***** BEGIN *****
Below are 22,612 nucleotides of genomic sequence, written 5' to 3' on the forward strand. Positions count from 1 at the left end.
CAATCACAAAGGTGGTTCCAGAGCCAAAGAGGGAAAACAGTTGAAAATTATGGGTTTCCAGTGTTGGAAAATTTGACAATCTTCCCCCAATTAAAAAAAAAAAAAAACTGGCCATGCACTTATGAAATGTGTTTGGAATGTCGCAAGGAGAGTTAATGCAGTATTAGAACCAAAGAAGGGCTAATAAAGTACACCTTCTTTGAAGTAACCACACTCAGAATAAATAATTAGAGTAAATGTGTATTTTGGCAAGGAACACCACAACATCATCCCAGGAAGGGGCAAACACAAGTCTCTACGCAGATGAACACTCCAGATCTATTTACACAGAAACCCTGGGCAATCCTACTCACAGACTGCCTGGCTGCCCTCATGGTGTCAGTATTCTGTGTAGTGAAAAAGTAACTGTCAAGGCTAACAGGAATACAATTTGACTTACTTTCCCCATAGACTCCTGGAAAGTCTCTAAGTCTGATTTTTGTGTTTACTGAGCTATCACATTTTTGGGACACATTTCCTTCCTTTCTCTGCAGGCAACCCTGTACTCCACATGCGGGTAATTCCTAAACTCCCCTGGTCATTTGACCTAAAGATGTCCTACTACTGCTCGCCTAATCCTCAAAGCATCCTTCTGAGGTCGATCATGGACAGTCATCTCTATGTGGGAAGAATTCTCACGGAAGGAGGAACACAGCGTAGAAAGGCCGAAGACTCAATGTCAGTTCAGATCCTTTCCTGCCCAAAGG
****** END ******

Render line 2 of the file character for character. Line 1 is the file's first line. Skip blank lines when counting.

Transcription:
CAATCACAAAGGTGGTTCCAGAGCCAAAGAGGGAAAACAGTTGAAAATTATGGGTTTCCAGTGTTGGAAAATTTGACAATCTTCCCCCAATTAAAAAAAAAAAAAAACTGGCCATGCACTTATGAAATGTGTTTGGAATGTCGCAAGGAGAGTTAATGCAGTATTAGAACCAAAGAAGGGCTAATAAAGTACACCTTCTTTGAAGTAACCACACTCAGAATAAATAATTAGAGTAAATGTGTATTTTGGCAAGGAACACCACAACATCATCCCAGGAAGGGGCAAACACAAGTCTCTACGCAGATGAACACTCCAGATCTATTTACACAGAAACCCTGGGCAATCCTACTCACAGACTGCCTGGCTGCCCTCATGGTGTCAGTATTCTGTGTAGTGAAAAAGTAACTGTCAAGGCTAACAGGAATACAATTTGACTTACTTTCCCCATAGACTCCTGGAAAGTCTCTAAGTCTGATTTTTGTGTTTACTGAGCTATCACATTTTTGGGACACATTTCCTTCCTTTCTCTGCAGGCAACCCTGTACTCCACATGCGGGTAATTCCTAAACTCCCCTGGTCATTTGACCTAAAGATGTCCTACTACTGCTCGCCTAATCCTCAAAGCATCCTTCTGAGGTCGATCATGGACAGTCATCTCTATGTGGGAAGAATTCTCACGGAAGGAGGAACACAGCGTAGAAAGGCCGAAGACTCAATGTCAGTTCAGATCCTTTCCTGCCCAAAGG